Environment Minister Catherine McKenna has a strong message for her 20-year-old self in a new video produced by non-profit organization Equal Voice.
“You will hear from people that you aren’t good enough, that you don’t have the networks, that they are more connected,” quips McKenna in the clip, which launched online on Wednesday. “Don’t listen.”
The video features 11 female MPs encouraging their younger selves to do whatever they want in life — including getting into politics.
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It’s part of a broader effort to recruit more young Canadian women into politics at a time when only 26 per cent of MPs sitting in the House of Commons are female.
That number will skyrocket to 100 per cent next March, however, when Equal Voice says it will bring 338 women aged 18 to 23 to the nation’s capital — one from every riding — to take their district’s designated seat in the House.
The event is set to coincide with both Canada’s 150th birthday and International Women’s Day. The participants will also be called upon to create a concrete plan to help achieve better female representation on the ballot.
That plan will then be delivered to leaders of all federal, provincial and territorial parties.
“With youth voter turnout up sharply in the 2015 federal election, Equal Voice believes the time is right to ask young people for their help in tackling the persistent problem of gender inequity in politics,” said Equal Voice executive director Nancy Peckford.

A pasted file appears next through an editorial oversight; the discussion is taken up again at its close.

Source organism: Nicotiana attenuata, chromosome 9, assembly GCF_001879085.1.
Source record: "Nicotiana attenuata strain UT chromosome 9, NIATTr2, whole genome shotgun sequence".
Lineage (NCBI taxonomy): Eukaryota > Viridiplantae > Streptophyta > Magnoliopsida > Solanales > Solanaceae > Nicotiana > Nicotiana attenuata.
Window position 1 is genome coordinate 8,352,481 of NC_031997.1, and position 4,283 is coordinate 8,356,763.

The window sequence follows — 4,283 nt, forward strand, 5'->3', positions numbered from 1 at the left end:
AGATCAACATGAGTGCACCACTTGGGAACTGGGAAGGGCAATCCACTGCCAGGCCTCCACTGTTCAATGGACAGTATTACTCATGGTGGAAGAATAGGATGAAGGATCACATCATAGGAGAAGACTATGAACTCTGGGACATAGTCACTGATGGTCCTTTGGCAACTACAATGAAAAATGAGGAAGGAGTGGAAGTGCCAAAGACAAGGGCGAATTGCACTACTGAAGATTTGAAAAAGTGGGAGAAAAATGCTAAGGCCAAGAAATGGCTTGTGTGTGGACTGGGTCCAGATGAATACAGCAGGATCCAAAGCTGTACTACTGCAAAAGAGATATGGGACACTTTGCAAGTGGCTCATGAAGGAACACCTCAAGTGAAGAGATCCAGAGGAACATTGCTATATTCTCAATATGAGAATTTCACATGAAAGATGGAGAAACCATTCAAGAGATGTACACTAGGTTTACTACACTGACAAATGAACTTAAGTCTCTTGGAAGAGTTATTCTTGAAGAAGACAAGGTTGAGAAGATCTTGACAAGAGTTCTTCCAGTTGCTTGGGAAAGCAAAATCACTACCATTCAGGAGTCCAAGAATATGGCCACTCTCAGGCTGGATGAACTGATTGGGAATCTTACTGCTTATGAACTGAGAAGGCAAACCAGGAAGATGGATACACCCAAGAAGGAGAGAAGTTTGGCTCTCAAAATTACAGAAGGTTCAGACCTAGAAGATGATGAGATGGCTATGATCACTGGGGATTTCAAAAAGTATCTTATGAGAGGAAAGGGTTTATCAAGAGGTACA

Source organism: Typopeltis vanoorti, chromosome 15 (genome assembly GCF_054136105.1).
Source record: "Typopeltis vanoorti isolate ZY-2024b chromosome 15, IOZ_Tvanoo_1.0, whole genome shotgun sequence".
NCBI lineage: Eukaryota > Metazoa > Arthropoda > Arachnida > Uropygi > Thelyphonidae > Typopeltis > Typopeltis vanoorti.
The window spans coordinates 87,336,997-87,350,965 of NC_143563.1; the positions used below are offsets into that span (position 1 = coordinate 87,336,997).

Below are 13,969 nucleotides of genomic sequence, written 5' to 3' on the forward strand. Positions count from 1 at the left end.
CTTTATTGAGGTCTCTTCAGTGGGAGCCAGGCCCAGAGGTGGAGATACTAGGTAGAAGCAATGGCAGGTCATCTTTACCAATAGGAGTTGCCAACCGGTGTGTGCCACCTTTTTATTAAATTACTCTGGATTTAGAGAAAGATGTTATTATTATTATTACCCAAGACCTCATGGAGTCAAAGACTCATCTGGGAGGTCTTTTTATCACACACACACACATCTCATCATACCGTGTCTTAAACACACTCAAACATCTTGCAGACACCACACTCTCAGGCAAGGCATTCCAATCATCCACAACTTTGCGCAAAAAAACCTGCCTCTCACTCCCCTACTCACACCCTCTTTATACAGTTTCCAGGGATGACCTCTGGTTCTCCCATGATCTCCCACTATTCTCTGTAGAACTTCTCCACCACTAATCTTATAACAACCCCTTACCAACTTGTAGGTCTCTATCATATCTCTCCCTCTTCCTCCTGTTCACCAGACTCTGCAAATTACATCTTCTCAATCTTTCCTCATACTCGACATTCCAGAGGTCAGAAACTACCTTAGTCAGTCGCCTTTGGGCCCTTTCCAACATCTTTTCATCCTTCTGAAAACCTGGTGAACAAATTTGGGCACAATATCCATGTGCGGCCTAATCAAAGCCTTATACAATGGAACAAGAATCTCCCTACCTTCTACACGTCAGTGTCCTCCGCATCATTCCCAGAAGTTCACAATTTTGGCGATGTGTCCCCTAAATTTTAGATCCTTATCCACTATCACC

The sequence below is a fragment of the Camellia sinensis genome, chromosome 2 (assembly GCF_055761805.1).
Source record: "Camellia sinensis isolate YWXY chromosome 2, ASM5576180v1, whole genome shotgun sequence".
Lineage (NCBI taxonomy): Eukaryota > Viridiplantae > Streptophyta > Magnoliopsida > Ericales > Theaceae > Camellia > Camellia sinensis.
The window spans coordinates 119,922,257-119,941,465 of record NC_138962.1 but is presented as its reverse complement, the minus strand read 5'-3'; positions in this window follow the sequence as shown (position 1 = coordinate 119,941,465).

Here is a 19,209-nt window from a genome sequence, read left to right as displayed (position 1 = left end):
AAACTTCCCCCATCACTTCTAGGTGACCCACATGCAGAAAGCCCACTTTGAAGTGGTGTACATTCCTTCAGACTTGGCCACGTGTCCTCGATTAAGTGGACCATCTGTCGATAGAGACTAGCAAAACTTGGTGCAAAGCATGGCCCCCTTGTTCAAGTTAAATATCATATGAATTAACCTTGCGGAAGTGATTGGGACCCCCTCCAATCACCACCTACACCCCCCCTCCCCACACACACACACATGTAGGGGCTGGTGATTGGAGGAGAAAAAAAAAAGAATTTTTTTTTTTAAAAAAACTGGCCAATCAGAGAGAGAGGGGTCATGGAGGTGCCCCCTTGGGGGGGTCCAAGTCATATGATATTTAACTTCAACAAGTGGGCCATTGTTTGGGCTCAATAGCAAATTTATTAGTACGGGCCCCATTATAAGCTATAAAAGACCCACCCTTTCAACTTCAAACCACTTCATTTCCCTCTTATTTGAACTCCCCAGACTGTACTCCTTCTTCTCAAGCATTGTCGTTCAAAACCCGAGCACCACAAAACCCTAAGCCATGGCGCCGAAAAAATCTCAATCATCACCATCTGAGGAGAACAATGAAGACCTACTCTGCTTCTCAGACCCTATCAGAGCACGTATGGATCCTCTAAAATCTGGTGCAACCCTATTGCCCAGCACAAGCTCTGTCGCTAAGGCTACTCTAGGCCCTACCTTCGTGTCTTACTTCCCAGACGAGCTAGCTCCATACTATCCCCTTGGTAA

In addition to McKenna, the promotional video for the initiative features some of the most outspoken and high-profile female members of Parliament, including Conservative Lisa Raitt, the NDP’s Niki Ashton, Liberal Celina Caesar-Chavannes and Green Party leader Elizabeth May.
Anita Vandenbeld, the Liberal MP for the riding of Ottawa West—Nepean, said it’s not just politically involved young women she wanted to reach with her participation.
“There’s a 20-year-old woman out there who has never even thought about politics who will see this video,” she said.
That person could hold incredible potential, Vandenbeld explained.
Young women are being encouraged to apply before July 1 to become part of what is being dubbed the “Daughters of the Vote” initiative.
A selection committee made up of five members will choose the winning applicant in each riding. Each committee will be made up of two regional politicians, said Peckford, and three people from outside the political sphere. Every committee will also include an Aboriginal representative, she added.
Interested applicants can click here.